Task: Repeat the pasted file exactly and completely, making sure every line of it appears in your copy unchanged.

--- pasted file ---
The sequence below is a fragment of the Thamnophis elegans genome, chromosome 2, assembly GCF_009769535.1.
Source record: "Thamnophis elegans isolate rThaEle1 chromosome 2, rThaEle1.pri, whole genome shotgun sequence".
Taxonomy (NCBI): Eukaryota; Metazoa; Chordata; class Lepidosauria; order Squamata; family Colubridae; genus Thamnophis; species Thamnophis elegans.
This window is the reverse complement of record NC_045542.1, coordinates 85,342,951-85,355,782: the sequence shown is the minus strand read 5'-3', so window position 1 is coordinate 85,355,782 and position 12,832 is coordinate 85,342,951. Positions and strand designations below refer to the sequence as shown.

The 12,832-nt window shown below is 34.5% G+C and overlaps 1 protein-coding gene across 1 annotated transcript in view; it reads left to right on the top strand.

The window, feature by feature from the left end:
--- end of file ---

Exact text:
The sequence below is a fragment of the Thamnophis elegans genome, chromosome 2, assembly GCF_009769535.1.
Source record: "Thamnophis elegans isolate rThaEle1 chromosome 2, rThaEle1.pri, whole genome shotgun sequence".
Taxonomy (NCBI): Eukaryota; Metazoa; Chordata; class Lepidosauria; order Squamata; family Colubridae; genus Thamnophis; species Thamnophis elegans.
This window is the reverse complement of record NC_045542.1, coordinates 85,342,951-85,355,782: the sequence shown is the minus strand read 5'-3', so window position 1 is coordinate 85,355,782 and position 12,832 is coordinate 85,342,951. Positions and strand designations below refer to the sequence as shown.

The 12,832-nt window shown below is 34.5% G+C and overlaps 1 protein-coding gene across 1 annotated transcript in view; it reads left to right on the top strand.

The window, feature by feature from the left end: